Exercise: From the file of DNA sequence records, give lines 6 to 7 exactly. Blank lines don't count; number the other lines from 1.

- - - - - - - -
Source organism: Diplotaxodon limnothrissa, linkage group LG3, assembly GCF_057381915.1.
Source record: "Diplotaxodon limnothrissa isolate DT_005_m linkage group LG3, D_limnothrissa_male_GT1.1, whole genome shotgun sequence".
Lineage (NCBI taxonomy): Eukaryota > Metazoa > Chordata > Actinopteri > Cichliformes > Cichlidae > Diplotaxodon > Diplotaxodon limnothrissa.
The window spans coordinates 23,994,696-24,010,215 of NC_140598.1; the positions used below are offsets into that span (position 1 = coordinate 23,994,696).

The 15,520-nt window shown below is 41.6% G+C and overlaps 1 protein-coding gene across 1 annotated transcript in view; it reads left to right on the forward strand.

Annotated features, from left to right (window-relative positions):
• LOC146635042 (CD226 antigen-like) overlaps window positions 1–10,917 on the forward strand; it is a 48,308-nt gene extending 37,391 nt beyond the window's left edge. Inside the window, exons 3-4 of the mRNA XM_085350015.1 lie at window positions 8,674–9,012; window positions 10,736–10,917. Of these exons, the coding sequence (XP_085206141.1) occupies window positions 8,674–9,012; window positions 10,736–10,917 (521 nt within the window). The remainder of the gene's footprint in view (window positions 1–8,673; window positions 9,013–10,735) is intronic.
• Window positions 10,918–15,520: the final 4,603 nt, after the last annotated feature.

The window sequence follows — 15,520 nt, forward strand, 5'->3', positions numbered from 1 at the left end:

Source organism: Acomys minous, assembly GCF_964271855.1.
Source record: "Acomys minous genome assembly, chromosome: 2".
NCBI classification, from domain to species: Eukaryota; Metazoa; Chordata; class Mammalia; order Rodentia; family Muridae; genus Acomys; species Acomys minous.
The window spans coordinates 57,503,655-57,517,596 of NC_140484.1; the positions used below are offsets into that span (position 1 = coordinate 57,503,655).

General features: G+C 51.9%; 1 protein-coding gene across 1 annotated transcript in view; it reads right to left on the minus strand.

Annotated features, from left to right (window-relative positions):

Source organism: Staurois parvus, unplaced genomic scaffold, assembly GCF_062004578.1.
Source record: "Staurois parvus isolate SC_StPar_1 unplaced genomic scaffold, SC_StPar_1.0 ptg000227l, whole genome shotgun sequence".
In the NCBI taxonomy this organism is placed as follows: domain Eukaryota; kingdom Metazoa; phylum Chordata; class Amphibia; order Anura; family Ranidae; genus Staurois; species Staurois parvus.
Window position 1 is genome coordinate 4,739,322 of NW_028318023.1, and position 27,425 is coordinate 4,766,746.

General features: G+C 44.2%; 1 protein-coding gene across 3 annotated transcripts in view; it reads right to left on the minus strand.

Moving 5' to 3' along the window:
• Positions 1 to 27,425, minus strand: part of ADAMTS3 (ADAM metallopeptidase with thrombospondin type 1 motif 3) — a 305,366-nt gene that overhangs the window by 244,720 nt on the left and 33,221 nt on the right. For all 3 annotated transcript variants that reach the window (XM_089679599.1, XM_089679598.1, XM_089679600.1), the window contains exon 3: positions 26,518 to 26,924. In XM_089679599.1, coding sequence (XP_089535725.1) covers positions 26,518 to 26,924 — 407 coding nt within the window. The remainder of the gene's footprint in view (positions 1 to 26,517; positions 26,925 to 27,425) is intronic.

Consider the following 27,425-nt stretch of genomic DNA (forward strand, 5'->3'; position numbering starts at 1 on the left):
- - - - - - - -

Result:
Annotated features, from left to right (window-relative positions):
• LOC146635042 (CD226 antigen-like) overlaps window positions 1–10,917 on the forward strand; it is a 48,308-nt gene extending 37,391 nt beyond the window's left edge. Inside the window, exons 3-4 of the mRNA XM_085350015.1 lie at window positions 8,674–9,012; window positions 10,736–10,917. Of these exons, the coding sequence (XP_085206141.1) occupies window positions 8,674–9,012; window positions 10,736–10,917 (521 nt within the window). The remainder of the gene's footprint in view (window positions 1–8,673; window positions 9,013–10,735) is intronic.